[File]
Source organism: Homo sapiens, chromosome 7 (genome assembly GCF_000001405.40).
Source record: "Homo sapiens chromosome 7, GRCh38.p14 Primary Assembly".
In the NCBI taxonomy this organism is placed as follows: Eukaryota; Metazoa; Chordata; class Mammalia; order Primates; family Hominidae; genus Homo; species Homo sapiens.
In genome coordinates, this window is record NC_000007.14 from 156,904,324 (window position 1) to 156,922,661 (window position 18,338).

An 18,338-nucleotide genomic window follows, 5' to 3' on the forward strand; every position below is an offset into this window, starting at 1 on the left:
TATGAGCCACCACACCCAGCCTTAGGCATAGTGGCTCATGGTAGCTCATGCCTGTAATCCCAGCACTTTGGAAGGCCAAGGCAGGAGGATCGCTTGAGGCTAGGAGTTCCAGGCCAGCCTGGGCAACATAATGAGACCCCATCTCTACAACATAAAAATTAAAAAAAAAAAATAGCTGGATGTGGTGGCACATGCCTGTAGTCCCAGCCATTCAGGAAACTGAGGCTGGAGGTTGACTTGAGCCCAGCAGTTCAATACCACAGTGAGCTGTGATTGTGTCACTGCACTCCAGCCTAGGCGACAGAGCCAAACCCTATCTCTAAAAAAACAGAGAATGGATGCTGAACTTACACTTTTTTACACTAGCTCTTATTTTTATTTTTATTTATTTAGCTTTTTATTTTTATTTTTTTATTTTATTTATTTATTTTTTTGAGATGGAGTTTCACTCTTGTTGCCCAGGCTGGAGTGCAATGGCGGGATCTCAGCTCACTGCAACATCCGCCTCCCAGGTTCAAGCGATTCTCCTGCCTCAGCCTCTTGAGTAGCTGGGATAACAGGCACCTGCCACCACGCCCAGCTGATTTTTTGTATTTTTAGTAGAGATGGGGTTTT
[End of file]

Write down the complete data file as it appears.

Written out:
Source organism: Homo sapiens, chromosome 7 (genome assembly GCF_000001405.40).
Source record: "Homo sapiens chromosome 7, GRCh38.p14 Primary Assembly".
In the NCBI taxonomy this organism is placed as follows: Eukaryota; Metazoa; Chordata; class Mammalia; order Primates; family Hominidae; genus Homo; species Homo sapiens.
In genome coordinates, this window is record NC_000007.14 from 156,904,324 (window position 1) to 156,922,661 (window position 18,338).

An 18,338-nucleotide genomic window follows, 5' to 3' on the forward strand; every position below is an offset into this window, starting at 1 on the left:
TATGAGCCACCACACCCAGCCTTAGGCATAGTGGCTCATGGTAGCTCATGCCTGTAATCCCAGCACTTTGGAAGGCCAAGGCAGGAGGATCGCTTGAGGCTAGGAGTTCCAGGCCAGCCTGGGCAACATAATGAGACCCCATCTCTACAACATAAAAATTAAAAAAAAAAAATAGCTGGATGTGGTGGCACATGCCTGTAGTCCCAGCCATTCAGGAAACTGAGGCTGGAGGTTGACTTGAGCCCAGCAGTTCAATACCACAGTGAGCTGTGATTGTGTCACTGCACTCCAGCCTAGGCGACAGAGCCAAACCCTATCTCTAAAAAAACAGAGAATGGATGCTGAACTTACACTTTTTTACACTAGCTCTTATTTTTATTTTTATTTATTTAGCTTTTTATTTTTATTTTTTTATTTTATTTATTTATTTTTTTGAGATGGAGTTTCACTCTTGTTGCCCAGGCTGGAGTGCAATGGCGGGATCTCAGCTCACTGCAACATCCGCCTCCCAGGTTCAAGCGATTCTCCTGCCTCAGCCTCTTGAGTAGCTGGGATAACAGGCACCTGCCACCACGCCCAGCTGATTTTTTGTATTTTTAGTAGAGATGGGGTTTT